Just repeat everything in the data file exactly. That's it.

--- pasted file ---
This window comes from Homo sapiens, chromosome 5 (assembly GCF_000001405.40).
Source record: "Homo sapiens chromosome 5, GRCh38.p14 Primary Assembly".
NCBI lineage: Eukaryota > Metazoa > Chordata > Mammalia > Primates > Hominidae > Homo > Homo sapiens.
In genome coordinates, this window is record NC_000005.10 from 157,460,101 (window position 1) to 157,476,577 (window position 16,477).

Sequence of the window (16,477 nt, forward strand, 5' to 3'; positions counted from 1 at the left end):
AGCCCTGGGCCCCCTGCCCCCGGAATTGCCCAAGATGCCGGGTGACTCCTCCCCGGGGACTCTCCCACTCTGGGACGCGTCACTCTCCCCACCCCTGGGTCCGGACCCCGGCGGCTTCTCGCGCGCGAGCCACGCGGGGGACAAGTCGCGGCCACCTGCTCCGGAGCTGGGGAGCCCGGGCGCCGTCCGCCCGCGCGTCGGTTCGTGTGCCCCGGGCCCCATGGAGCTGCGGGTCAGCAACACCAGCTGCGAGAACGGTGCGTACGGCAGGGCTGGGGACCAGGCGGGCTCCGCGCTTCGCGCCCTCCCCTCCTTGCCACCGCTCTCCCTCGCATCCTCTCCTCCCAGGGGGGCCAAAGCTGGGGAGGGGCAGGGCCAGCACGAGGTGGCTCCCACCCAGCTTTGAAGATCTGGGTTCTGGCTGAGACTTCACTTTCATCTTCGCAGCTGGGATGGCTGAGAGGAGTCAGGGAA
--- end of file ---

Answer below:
This window comes from Homo sapiens, chromosome 5 (assembly GCF_000001405.40).
Source record: "Homo sapiens chromosome 5, GRCh38.p14 Primary Assembly".
NCBI lineage: Eukaryota > Metazoa > Chordata > Mammalia > Primates > Hominidae > Homo > Homo sapiens.
In genome coordinates, this window is record NC_000005.10 from 157,460,101 (window position 1) to 157,476,577 (window position 16,477).

Sequence of the window (16,477 nt, forward strand, 5' to 3'; positions counted from 1 at the left end):
AGCCCTGGGCCCCCTGCCCCCGGAATTGCCCAAGATGCCGGGTGACTCCTCCCCGGGGACTCTCCCACTCTGGGACGCGTCACTCTCCCCACCCCTGGGTCCGGACCCCGGCGGCTTCTCGCGCGCGAGCCACGCGGGGGACAAGTCGCGGCCACCTGCTCCGGAGCTGGGGAGCCCGGGCGCCGTCCGCCCGCGCGTCGGTTCGTGTGCCCCGGGCCCCATGGAGCTGCGGGTCAGCAACACCAGCTGCGAGAACGGTGCGTACGGCAGGGCTGGGGACCAGGCGGGCTCCGCGCTTCGCGCCCTCCCCTCCTTGCCACCGCTCTCCCTCGCATCCTCTCCTCCCAGGGGGGCCAAAGCTGGGGAGGGGCAGGGCCAGCACGAGGTGGCTCCCACCCAGCTTTGAAGATCTGGGTTCTGGCTGAGACTTCACTTTCATCTTCGCAGCTGGGATGGCTGAGAGGAGTCAGGGAA